Ernest Cashmore in his book The Black Culture Industry (1997) observes the dynamics of the relationship between African Americans and the entertainment industry and he claims that African American “culture has been converted into commodity, usually in the interests of white-owned corporations” (1). Cashmore explains that “What was once disparaged and mocked is now regarded as part of legitimate culture” and that African Americans “have been permitted to excel in the entertainment industry only on the condition that they conform to white’s images of blacks” (1). At the golf tournament, Tracy is asked to conform to his bosses’ images of him and is forced to realize that his role is to entertain people and not to point at their mistakes or faults. Tracy is asked to give up his dissatisfaction with the social positioning of African Americans in the interests of succeeding in the industry.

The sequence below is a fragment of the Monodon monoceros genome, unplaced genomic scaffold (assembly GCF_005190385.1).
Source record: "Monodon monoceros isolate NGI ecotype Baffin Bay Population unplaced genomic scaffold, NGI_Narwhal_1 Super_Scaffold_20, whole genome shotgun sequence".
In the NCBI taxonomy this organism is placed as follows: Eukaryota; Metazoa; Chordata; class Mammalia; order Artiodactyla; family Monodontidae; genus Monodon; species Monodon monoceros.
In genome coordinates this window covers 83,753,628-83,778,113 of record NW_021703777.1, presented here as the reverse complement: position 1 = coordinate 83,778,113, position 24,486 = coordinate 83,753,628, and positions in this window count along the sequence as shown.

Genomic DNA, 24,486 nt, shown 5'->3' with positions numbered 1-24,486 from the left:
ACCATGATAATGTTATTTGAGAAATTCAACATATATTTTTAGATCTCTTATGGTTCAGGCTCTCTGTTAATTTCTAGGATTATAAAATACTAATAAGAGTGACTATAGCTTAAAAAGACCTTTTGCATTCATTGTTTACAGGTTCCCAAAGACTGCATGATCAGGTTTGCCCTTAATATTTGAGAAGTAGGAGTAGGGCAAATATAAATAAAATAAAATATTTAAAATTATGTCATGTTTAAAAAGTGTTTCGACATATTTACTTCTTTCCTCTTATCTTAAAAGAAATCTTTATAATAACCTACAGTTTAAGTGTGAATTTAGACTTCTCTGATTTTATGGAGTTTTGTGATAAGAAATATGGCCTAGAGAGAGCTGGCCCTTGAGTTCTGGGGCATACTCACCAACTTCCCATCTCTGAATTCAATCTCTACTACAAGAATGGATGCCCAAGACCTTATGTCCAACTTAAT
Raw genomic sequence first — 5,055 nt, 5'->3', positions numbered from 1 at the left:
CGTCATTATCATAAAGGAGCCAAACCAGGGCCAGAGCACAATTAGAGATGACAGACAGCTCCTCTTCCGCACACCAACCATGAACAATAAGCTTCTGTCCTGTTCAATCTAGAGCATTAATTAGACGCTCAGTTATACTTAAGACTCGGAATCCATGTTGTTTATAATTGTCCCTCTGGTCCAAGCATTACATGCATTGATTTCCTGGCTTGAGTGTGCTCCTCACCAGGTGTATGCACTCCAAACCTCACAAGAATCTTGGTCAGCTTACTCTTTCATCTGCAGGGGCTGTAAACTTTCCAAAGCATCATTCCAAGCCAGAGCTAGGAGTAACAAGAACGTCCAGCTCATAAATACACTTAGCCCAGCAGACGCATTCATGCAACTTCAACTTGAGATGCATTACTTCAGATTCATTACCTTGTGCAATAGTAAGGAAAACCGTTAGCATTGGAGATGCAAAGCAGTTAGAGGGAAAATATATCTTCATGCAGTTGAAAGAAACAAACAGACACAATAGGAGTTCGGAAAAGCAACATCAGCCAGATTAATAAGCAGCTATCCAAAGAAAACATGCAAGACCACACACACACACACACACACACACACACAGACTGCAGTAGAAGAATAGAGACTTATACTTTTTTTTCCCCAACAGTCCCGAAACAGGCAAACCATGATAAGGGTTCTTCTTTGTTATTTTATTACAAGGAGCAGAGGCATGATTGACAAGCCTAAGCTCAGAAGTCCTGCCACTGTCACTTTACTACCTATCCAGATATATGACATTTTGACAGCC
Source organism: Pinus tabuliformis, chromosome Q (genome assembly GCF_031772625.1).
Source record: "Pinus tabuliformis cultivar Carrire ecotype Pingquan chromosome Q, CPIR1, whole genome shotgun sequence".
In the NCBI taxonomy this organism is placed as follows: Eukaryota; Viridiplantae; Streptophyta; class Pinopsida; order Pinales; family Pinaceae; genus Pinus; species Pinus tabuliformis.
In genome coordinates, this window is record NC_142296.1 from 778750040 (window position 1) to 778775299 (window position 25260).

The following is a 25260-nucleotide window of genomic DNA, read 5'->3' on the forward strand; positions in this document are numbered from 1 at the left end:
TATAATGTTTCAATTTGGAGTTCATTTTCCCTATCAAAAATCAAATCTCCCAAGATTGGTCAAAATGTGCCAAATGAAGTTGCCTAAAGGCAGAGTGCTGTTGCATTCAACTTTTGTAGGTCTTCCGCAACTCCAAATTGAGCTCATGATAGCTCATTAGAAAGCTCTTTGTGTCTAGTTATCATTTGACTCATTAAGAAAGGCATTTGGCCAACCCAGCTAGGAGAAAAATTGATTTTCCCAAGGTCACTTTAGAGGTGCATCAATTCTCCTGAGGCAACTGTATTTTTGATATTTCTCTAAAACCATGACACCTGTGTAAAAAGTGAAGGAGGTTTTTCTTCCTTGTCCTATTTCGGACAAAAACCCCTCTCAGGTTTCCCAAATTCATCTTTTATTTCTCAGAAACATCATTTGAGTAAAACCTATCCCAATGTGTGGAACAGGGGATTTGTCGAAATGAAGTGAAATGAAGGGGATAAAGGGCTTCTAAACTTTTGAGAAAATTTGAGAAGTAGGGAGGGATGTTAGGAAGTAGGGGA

Tracy Jordan is a commodity himself in fact. It is important to note that even the reason for hiring Tracy to the fictitious TGS was based on him “bringing the black back to NBC” (“The Aftermath”). Tracy is hired into the cast so that The Girlie Show can increase its viewership. Jack Donaghy is the one who makes the decision about hiring Tracy since Jack is the one who represents the power figure and is the one who makes most of the decisions concerning the show. Jack Donaghy’s main concerns are the TV ratings and to make TGS profitable because his market research on The Girlie Show revealed that the show is missing male audiences between the ages of 18 and 49 and therefore, a new cast member was needed to improve the ratings (“Pilot”). Tracy Jordan is not an employee of the show, but a “product” to be sold because when Tracy Jordan became a cast member of the show, the whole “Tracy Jordan business” joined the show as well (“The Aftermath”). And the Tracy Jordan business is built on a certain image Tracy has created for himself and which he was forced to create in order to become successful.